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OLYMPIA — Amanda Lewis and her husband use a naturopathic doctor, covered by their private insurance plan, as their primary care provider. But until this year, Lewis had to pay $95 a visit for her son because Washington naturopaths weren’t authorized to be part of the Medicaid plan under which he was covered.
That out-of-pocket cost was reduced to zero after state officials moved to change rules that excluded naturopaths from the health insurance program for low-income patients.
“We were ecstatic,” said Lewis, an office manager for an automotive body shop who lives in Sultan and is due to have her second child in August. She said that her and her husband’s combined salary is at a threshold where they don’t qualify for Medicaid, but their 16-month-old son does qualify. “We don’t have to stress about setting aside that money for the budget.”
Naturopathic doctors are licensed in more than a dozen states, including Washington, but only three have allowed them to be part of the Medicaid system. When naturopaths were added to the list of providers who can receive Medicaid reimbursements, Washington joined Vermont and Oregon.
Need for service
As states that expanded eligibility under the Affordable Care Act see the number of newly insured people on Medicaid steadily increase, naturopath groups say they can help address nationwide concerns about doctor shortages.
“The profession is still too small to entirely fill that gap of primary care providers, but we’re one of the answers,” said Jud Richland, CEO of the American Association of Naturopathic Physicians.
Naturopathic medicine focuses on prevention and overall health primarily through the use of natural therapies, though naturopathic doctors in the state can write prescriptions for many traditional medications, such as antibiotics.
Washington Association of Naturopathic Physicians executive director Robert May said there are more than 800 licensed naturopathic doctors in Washington, though he said there’s no data on how many have decided to join Medicaid.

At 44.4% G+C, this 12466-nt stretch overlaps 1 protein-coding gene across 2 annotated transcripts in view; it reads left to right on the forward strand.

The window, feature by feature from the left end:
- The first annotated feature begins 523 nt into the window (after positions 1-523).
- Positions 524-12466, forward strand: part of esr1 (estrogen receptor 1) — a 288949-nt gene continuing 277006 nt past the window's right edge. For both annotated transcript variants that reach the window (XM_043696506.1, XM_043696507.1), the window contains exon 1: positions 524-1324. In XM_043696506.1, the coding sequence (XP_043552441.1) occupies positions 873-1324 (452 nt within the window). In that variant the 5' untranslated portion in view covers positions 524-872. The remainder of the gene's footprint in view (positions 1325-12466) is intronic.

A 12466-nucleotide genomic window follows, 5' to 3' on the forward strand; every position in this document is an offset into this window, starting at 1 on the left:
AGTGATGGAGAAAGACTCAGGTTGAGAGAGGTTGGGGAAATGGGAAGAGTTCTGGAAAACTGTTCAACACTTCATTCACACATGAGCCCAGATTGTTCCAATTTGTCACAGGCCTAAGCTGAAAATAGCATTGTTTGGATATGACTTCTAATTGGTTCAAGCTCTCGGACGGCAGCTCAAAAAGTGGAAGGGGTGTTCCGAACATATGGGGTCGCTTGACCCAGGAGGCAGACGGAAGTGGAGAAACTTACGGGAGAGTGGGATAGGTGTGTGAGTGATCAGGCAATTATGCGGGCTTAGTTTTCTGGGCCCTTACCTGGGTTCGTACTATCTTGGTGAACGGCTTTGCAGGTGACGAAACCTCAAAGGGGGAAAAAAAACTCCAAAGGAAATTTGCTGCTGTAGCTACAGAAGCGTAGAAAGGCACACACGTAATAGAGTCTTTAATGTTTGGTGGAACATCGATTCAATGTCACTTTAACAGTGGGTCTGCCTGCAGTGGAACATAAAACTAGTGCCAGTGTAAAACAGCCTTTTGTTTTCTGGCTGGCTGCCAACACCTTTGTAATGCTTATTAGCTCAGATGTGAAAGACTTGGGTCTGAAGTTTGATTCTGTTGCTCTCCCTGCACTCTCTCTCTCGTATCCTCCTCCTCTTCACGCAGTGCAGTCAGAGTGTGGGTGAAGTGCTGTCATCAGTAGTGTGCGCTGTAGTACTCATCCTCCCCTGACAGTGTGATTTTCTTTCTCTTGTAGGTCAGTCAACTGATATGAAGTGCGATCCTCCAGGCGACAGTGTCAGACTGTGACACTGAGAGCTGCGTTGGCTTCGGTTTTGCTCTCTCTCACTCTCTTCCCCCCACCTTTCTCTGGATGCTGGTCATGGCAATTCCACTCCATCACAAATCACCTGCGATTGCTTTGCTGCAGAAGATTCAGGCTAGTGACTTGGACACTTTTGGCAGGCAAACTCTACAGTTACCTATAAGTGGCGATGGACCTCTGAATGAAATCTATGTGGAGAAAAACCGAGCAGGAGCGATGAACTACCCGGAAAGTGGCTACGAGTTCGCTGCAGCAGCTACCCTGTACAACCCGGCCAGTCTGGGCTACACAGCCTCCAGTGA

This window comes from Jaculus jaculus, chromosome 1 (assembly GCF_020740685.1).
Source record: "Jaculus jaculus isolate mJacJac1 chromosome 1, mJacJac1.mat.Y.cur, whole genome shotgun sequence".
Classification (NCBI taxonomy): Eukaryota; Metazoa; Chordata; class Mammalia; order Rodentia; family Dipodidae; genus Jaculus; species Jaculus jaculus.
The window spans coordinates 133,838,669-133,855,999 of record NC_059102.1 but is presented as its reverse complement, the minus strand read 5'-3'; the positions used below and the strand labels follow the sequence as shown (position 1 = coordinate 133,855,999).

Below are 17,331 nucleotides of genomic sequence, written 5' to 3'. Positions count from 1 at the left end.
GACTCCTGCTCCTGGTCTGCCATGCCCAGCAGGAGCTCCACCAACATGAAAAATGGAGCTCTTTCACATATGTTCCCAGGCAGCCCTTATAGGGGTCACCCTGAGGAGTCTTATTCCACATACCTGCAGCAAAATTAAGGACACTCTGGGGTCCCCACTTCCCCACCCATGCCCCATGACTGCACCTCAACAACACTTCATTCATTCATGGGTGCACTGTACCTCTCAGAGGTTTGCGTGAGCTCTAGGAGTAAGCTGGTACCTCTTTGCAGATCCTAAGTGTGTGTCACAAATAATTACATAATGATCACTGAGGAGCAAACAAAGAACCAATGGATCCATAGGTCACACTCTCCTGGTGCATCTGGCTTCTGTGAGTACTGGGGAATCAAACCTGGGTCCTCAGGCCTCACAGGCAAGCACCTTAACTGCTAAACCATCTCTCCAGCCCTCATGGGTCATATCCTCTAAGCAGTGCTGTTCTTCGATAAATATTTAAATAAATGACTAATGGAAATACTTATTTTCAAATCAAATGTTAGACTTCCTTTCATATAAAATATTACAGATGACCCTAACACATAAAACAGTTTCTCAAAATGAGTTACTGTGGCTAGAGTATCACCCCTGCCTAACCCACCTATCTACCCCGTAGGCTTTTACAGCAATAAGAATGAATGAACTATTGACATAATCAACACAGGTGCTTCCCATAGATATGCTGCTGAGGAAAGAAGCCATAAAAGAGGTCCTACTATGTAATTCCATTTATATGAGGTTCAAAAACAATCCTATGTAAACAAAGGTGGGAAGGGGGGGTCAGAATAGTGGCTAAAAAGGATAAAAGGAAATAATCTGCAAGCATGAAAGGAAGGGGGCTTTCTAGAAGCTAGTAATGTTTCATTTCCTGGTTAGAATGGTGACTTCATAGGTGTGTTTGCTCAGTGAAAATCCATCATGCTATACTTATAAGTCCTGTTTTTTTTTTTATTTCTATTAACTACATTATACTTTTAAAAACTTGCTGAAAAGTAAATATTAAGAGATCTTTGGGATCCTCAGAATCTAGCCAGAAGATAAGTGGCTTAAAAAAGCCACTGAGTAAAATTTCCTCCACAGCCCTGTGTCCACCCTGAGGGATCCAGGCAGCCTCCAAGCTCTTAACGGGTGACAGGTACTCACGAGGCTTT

Only 17 states and the District of Columbia have licensed naturopathic doctors, the most recent state being Maryland earlier this year. And while the national group is making a licensing push in several more states this year, its other focus is on trying to get naturopaths covered under Medicare, the federal program for those 65 and older.
Supporters said Medicaid acceptance, while limited to so few states, is a good step.
“Certainly, it allows patients more choice,” May said. “It allows a broader group of patients, who otherwise have never been likely to afford naturopathic care, to get it.”
Washington is among 26 states that have expanded eligibility to Medicaid to people who earn less than 138 percent of the federal poverty line, or about $16,104 a year for a single adult. Previously there was no Medicaid program for nondisabled childless adults between ages 18 and 65.
The number of people enrolled for Medicaid in Washington, previously at 1.2 million, has jumped by 450,000 adults since Oct. 1. About 300,000 of those enrollees were newly eligible for the program, while the rest were previously eligible but did not sign up until the new health exchange started up. Washington officials moved to change the rules excluding naturopaths from Medicaid last year.
Lewis and her family go to Snohomish Valley Holistic Medicine’s Dr. Stacy Bowker, a Medicaid provider through the state also credentialed through Molina Healthcare. The state Health Care Authority says about 200 naturopaths are enrolled in Medicaid through the state or through the five Medicaid-managed care plans in the state.
Bowker said she’s taken on eight to 10 new Medicaid patients this year.
“We definitely had an influx of calls from people with Medicaid because of the awareness that we are covered,” she said. “I’ve had some people who were really thrilled and really excited. They had been waiting for the day when they could see a naturopathic doctor, because they were frustrated with their options.”